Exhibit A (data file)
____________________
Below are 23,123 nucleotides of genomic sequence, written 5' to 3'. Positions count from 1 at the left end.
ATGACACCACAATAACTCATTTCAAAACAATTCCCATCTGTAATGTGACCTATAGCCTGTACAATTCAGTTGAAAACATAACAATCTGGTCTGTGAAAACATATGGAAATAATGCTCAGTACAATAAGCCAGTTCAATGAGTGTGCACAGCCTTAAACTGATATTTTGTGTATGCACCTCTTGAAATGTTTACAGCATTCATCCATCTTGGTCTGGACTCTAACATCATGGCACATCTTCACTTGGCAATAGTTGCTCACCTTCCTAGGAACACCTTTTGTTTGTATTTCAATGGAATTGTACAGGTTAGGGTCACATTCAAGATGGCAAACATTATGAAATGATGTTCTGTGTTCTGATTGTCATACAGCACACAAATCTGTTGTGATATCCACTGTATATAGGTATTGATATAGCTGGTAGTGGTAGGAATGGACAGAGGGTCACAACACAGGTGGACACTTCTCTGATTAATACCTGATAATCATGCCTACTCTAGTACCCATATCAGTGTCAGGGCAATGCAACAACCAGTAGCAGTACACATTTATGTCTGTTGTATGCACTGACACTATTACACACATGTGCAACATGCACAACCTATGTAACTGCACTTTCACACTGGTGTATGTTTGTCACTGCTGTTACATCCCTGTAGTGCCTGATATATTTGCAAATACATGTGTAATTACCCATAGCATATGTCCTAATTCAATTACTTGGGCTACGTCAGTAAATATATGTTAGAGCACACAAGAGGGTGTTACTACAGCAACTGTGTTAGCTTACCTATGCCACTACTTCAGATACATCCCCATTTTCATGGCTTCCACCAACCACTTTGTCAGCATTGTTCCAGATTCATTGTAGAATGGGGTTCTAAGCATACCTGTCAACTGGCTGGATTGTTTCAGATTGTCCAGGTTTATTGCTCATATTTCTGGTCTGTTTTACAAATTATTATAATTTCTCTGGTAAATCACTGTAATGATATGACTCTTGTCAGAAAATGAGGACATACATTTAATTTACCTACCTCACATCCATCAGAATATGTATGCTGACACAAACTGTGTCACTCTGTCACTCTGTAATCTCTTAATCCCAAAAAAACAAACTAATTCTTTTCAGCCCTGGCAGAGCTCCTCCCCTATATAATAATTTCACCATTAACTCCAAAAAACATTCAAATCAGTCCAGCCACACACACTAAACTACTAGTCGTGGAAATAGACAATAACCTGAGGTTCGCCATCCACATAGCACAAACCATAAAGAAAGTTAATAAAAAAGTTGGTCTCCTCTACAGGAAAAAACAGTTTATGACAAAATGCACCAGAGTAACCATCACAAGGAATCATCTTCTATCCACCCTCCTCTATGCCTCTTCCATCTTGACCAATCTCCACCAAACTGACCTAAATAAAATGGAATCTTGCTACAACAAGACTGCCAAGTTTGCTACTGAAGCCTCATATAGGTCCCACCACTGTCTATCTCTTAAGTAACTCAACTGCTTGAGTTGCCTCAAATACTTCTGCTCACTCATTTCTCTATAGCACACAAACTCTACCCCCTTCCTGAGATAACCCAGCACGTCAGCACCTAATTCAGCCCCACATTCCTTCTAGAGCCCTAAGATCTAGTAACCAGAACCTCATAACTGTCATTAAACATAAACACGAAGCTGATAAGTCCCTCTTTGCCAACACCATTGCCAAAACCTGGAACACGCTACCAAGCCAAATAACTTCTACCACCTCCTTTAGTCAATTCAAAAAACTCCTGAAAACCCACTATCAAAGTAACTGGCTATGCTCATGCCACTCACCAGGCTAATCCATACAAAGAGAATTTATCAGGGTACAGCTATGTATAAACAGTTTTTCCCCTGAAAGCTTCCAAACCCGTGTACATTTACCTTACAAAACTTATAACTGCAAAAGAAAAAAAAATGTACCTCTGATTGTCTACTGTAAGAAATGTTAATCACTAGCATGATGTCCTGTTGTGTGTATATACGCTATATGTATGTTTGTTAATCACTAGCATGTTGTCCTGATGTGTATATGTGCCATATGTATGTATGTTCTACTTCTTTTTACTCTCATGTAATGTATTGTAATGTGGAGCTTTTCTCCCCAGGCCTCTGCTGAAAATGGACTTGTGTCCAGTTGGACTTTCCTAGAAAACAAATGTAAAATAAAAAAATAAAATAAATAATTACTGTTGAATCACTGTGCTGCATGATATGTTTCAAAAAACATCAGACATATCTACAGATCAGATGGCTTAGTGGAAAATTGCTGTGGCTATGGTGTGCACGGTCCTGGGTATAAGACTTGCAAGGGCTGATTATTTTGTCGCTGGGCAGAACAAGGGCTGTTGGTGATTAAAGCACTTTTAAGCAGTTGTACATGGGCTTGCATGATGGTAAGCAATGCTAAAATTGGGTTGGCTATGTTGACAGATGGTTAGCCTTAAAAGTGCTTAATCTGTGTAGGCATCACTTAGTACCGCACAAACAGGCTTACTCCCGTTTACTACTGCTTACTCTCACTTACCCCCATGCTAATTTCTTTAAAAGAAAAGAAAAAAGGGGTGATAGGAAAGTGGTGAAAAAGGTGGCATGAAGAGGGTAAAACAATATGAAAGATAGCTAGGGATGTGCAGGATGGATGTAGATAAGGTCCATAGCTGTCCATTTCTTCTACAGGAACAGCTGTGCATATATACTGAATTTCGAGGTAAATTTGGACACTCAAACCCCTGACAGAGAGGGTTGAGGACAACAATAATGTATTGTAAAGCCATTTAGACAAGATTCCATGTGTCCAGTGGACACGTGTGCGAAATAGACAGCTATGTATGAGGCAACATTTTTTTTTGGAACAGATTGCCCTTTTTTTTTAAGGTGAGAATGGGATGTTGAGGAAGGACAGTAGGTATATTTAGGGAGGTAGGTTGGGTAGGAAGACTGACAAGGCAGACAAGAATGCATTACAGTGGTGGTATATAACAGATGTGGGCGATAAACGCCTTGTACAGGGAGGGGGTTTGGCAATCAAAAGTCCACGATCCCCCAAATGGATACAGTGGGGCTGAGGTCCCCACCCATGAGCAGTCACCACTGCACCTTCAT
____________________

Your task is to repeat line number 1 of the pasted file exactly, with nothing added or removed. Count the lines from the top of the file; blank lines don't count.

Below are 23,123 nucleotides of genomic sequence, written 5' to 3'. Positions count from 1 at the left end.